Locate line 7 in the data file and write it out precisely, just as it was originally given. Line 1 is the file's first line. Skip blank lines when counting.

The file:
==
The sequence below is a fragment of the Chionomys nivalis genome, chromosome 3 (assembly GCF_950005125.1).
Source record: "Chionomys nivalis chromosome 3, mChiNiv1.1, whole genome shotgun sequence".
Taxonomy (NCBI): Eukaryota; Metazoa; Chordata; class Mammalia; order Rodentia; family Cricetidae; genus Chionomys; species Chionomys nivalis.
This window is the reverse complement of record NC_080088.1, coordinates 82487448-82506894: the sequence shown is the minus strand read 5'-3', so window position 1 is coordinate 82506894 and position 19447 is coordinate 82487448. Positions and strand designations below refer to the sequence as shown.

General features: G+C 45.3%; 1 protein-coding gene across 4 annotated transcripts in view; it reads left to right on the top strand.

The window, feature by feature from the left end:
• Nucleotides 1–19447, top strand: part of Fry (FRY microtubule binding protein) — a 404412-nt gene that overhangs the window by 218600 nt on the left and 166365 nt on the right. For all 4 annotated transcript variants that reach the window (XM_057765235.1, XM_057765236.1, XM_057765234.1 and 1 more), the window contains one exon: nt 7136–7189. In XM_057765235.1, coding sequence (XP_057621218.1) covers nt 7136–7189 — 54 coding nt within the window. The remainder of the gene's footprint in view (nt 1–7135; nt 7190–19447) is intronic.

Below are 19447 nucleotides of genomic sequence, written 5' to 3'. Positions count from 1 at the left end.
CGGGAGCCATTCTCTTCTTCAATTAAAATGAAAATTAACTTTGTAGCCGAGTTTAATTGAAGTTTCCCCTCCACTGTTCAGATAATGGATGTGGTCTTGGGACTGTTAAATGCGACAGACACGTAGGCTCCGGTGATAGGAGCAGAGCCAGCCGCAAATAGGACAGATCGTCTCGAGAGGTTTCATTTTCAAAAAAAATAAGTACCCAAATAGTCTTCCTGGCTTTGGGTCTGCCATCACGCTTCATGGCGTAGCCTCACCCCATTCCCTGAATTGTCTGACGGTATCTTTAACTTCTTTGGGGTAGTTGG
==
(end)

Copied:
• Nucleotides 1–19447, top strand: part of Fry (FRY microtubule binding protein) — a 404412-nt gene that overhangs the window by 218600 nt on the left and 166365 nt on the right. For all 4 annotated transcript variants that reach the window (XM_057765235.1, XM_057765236.1, XM_057765234.1 and 1 more), the window contains one exon: nt 7136–7189. In XM_057765235.1, coding sequence (XP_057621218.1) covers nt 7136–7189 — 54 coding nt within the window. The remainder of the gene's footprint in view (nt 1–7135; nt 7190–19447) is intronic.